Europe entered the Baroque period at the turn of the 16th century. In January of 1693 Sicily endured an catastrophic earthquake that changed the Eastern side of the island forever. As the trembling earth quieted, many towns and villages faced the challenges of re-building or, in some cases, moving the entire town and starting over. Hence, Sicily entered the Baroque era in a MAJOR way.
Sicilians, so dramatic, exuberant and “baroque” by nature, embellished the architectural ideas from the north to create a style that became known as Sicilian Baroque. Elaborate balconies, curvilinear facades, and ornate relief work were created with gargoyles, cherubs, animals, mermaids and heads with uniquely expressive faces and personalities.
With its ubiquitous honey-colored tufa stone, the town of Noto is known as the Stone Garden. Bathed in sunlight throughout the day, its buildings look like spectacular sand castles. The architect Rosario Gagliardi did much work throughout the Noto Valley. One of Galgiardi’s masterpieces is the majestic Cathedral of San Giorgio in Ragusa Ibla. It became the model for rebuilding in the entire southeastern part of Sicily. Another influential architect was Giovanni Battista Vaccarini who worked principally in Catania, rebuilding the Cathedral of Saint Agatha on what was originally a Roman site. The Palazzo Biscari, Catania’s most important, took 100 years to reconstruct after the earthquake.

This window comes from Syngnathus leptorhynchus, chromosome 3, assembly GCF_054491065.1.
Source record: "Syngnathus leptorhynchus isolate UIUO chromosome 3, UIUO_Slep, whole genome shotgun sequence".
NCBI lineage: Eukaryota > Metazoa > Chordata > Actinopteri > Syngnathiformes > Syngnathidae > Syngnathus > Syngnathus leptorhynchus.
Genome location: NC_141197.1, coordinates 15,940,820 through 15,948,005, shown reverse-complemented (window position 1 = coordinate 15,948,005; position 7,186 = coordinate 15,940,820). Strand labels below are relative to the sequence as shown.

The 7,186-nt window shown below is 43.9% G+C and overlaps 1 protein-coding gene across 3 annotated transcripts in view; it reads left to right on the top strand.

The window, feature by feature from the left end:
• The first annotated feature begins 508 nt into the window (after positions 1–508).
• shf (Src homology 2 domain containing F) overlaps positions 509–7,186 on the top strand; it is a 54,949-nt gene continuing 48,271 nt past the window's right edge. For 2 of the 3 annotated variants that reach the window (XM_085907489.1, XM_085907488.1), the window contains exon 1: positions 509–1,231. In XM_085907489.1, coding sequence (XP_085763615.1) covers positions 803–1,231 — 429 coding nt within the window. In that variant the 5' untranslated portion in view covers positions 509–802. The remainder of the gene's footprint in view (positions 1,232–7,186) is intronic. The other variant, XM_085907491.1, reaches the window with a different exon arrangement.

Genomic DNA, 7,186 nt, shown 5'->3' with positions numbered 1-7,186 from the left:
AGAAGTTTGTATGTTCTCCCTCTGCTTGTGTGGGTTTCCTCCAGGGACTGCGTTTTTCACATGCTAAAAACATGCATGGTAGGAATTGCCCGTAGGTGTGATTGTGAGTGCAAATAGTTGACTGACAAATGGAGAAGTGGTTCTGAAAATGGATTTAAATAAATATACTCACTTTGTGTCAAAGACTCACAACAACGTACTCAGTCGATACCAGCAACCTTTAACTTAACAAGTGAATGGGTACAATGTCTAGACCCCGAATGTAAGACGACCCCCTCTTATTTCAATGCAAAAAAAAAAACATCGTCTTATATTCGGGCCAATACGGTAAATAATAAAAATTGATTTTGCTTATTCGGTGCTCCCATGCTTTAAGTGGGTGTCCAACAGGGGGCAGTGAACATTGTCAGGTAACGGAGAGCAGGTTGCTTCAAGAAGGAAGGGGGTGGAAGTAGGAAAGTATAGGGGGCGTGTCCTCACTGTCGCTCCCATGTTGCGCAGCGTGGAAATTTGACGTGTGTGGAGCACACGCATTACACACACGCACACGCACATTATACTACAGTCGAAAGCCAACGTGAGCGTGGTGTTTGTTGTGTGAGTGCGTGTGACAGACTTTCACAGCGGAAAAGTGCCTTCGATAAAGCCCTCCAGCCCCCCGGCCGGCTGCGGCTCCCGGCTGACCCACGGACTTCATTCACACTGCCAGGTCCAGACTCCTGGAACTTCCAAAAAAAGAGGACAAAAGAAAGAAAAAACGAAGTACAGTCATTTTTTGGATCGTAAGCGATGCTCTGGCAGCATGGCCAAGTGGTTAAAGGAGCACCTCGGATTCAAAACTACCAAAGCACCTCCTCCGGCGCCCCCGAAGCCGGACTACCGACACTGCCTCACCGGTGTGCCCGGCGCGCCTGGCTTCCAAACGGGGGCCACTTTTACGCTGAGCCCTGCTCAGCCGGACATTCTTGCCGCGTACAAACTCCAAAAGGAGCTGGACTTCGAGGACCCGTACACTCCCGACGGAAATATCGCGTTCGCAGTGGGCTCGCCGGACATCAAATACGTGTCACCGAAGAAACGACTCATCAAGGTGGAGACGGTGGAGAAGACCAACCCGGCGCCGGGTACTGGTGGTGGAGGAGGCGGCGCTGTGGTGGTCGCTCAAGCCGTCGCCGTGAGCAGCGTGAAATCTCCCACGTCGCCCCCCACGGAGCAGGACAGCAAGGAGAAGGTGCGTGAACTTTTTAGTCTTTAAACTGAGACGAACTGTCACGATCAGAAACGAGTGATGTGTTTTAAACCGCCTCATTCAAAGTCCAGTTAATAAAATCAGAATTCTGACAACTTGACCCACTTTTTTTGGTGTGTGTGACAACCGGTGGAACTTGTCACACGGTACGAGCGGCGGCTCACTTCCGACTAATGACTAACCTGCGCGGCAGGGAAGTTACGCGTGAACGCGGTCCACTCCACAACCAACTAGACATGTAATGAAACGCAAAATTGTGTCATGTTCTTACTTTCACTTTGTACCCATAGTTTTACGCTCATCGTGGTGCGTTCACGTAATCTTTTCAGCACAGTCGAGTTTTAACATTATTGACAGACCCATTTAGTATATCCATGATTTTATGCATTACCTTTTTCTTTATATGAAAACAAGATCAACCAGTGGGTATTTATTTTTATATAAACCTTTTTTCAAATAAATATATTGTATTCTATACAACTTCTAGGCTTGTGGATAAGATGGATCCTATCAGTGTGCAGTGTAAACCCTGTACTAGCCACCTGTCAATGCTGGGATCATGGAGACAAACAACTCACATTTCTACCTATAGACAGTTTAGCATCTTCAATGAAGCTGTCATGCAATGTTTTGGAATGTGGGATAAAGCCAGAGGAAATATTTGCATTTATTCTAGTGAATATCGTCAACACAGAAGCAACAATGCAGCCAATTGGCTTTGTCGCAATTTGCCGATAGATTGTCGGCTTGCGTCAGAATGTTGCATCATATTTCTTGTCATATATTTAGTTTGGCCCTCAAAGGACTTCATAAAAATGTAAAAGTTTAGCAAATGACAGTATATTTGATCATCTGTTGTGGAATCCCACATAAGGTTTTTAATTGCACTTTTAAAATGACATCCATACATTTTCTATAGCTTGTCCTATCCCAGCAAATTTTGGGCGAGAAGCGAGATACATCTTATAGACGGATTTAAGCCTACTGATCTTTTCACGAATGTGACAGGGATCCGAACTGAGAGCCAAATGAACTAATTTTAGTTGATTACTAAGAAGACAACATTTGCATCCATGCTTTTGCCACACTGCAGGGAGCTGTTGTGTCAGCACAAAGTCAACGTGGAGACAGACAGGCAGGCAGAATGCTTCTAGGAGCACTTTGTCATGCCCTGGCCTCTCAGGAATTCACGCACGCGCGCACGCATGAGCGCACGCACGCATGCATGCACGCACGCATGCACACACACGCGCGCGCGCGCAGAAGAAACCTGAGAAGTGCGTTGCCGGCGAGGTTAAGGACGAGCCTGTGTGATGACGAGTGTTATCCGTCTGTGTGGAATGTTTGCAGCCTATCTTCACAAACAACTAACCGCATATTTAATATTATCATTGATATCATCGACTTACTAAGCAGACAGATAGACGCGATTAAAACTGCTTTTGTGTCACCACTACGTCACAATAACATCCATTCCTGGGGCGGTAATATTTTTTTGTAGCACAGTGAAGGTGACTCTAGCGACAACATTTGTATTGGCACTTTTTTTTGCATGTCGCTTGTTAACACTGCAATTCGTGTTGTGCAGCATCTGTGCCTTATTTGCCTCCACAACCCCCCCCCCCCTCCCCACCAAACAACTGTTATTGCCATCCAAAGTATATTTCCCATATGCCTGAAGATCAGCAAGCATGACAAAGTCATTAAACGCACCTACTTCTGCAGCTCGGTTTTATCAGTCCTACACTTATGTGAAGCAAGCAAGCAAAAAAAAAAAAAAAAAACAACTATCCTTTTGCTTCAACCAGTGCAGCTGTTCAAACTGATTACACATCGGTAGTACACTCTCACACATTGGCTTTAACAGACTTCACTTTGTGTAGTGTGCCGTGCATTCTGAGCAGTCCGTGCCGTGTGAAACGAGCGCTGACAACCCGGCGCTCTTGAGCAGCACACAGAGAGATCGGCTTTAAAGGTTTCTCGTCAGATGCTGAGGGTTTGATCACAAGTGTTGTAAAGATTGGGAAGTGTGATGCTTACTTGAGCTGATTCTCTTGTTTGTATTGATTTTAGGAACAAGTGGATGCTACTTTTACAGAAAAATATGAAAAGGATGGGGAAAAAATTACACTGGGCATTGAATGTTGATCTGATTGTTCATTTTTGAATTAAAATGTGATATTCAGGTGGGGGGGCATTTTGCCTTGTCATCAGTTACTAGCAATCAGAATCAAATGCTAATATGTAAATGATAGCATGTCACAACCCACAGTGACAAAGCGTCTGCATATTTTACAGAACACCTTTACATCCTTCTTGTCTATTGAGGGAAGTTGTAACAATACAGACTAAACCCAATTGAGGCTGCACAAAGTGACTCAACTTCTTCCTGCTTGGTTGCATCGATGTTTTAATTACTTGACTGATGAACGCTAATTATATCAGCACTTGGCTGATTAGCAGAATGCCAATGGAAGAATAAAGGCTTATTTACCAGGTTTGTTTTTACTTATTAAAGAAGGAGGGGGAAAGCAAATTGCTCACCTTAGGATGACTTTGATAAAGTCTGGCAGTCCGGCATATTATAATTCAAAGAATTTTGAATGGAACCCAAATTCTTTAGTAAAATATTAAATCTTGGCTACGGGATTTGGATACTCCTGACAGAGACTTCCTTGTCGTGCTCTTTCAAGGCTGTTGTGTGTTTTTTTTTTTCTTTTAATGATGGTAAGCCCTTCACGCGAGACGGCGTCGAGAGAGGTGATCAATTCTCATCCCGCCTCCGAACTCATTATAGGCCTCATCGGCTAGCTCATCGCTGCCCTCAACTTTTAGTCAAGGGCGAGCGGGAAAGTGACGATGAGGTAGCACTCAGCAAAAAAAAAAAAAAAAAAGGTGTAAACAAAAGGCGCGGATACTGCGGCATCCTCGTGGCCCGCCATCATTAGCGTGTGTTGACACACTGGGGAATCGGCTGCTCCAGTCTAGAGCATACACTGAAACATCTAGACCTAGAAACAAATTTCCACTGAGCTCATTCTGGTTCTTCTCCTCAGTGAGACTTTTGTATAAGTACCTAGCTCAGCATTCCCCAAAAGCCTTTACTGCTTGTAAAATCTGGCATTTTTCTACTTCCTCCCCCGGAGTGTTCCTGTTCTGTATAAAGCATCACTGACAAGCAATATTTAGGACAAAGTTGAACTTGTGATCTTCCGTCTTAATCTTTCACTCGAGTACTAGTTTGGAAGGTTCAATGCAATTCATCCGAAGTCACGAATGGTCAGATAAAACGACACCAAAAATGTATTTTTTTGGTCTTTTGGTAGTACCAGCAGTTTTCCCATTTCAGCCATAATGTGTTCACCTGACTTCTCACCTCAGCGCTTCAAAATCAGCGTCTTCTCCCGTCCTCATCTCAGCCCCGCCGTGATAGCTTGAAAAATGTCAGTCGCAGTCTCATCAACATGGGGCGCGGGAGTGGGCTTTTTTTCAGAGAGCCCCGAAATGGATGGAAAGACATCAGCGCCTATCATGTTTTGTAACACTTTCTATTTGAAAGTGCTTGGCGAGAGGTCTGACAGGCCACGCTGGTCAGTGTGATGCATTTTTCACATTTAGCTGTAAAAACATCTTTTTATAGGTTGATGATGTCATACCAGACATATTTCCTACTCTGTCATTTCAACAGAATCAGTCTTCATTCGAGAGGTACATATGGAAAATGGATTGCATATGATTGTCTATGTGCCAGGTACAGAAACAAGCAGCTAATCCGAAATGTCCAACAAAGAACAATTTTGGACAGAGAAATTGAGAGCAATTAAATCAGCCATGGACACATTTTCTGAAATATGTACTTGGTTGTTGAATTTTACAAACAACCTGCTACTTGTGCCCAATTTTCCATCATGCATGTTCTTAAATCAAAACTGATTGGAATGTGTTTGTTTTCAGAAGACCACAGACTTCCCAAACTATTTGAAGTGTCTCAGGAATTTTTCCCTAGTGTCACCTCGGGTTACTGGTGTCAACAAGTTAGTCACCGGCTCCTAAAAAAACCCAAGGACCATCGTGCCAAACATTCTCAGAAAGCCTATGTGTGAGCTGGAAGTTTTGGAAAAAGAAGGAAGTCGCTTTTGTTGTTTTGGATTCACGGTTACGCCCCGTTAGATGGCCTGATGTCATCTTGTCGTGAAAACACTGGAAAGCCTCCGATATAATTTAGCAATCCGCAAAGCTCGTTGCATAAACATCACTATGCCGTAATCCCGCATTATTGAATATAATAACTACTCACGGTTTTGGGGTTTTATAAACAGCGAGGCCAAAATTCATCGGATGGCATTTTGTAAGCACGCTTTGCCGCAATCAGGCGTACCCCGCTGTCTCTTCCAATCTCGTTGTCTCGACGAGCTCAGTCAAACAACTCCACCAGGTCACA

In 2002, the entire Val di Noto, including the towns of Noto, Modica, Ragusa, Scicli, and Catania, received a UNESCO World Heritage Site designation. Such dazzling fanciful beauty — the by-product of a natural disaster — proving once again that Italians really know how to make limonata from limoni! And, Sicilian Baroque architecture is just one of the fascinating components of Sicily’s delicious layer cake of complex cultural history.
Many thanks to Karen La Rosa of La RosaWorks Sicily Tours & Travel for this informative post and many of the featured photographs.